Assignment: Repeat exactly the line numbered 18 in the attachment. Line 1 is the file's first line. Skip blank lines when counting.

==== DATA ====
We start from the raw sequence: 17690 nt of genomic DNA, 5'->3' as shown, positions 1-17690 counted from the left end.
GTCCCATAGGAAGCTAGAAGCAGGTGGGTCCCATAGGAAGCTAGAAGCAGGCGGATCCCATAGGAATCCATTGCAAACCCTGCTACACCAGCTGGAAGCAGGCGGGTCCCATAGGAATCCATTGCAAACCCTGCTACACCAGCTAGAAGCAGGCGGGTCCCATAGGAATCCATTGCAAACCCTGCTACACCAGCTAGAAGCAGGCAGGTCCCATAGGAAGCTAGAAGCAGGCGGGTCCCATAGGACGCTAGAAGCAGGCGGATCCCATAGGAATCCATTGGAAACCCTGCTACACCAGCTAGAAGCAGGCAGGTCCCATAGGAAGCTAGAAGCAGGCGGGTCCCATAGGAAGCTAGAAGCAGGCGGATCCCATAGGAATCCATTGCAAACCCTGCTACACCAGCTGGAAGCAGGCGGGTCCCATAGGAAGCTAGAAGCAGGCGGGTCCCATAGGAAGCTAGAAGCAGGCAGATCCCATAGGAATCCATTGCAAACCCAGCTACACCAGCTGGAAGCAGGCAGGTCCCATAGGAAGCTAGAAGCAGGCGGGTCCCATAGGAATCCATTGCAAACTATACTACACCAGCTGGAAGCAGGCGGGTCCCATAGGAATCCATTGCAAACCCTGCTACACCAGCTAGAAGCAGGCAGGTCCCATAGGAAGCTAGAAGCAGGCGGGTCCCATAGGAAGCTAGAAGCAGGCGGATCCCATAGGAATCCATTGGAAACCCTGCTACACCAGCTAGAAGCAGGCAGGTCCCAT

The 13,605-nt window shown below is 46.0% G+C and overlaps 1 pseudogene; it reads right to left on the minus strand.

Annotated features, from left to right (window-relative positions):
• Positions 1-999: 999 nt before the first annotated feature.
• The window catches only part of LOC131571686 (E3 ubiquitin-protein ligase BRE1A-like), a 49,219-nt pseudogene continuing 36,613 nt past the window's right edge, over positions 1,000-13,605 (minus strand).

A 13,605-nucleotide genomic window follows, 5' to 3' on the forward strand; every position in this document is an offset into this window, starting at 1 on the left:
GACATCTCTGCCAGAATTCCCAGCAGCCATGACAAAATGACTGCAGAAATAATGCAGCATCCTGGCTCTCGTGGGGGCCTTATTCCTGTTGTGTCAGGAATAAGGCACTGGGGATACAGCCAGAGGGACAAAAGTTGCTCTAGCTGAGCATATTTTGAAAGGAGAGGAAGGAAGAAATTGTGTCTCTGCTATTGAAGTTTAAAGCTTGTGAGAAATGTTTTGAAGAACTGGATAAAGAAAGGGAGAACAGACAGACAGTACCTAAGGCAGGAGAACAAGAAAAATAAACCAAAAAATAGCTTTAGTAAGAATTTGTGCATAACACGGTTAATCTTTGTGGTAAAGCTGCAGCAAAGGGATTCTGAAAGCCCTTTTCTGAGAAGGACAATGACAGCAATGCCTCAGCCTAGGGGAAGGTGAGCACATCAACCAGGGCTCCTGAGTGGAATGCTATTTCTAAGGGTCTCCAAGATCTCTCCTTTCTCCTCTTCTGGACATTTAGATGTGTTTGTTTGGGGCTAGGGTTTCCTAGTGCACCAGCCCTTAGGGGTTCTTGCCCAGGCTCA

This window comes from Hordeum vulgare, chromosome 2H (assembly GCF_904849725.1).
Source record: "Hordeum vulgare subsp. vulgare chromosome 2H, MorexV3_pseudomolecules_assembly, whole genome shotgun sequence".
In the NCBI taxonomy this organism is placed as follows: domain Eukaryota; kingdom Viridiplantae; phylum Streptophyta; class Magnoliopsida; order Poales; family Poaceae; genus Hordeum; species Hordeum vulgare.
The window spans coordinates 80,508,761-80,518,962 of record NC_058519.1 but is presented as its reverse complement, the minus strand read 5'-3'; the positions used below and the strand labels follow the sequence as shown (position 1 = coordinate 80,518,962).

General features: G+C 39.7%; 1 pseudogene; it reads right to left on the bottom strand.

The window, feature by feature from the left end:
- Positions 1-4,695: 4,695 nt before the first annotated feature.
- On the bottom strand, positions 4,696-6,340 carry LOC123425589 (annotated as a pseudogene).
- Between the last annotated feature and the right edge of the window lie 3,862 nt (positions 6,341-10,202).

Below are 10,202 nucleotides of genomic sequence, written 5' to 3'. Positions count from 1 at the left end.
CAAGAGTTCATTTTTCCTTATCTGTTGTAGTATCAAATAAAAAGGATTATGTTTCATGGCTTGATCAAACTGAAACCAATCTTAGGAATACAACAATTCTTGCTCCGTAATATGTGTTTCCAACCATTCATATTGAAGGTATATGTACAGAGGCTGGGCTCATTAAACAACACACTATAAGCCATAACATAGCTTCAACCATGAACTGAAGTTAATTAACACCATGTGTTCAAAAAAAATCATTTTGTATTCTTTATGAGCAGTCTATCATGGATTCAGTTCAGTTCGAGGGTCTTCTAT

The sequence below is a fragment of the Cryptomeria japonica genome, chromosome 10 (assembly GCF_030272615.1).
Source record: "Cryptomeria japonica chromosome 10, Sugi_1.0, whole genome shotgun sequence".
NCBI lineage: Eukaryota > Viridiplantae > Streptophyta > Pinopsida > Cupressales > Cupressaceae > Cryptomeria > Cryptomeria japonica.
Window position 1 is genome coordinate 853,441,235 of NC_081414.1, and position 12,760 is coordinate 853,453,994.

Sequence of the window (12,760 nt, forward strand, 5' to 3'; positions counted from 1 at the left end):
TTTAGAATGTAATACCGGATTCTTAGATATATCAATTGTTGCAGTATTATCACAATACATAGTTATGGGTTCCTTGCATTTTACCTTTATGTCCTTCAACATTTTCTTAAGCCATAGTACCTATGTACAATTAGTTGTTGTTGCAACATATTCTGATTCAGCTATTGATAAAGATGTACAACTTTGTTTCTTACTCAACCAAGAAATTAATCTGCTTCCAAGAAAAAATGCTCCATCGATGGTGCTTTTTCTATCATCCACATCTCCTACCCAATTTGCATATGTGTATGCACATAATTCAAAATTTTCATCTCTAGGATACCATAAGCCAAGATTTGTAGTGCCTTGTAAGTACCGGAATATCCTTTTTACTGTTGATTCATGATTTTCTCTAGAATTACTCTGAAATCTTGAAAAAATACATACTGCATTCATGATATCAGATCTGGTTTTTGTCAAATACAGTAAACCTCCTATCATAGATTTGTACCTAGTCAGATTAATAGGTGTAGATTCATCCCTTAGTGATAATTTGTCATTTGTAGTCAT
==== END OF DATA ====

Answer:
Below are 10,202 nucleotides of genomic sequence, written 5' to 3'. Positions count from 1 at the left end.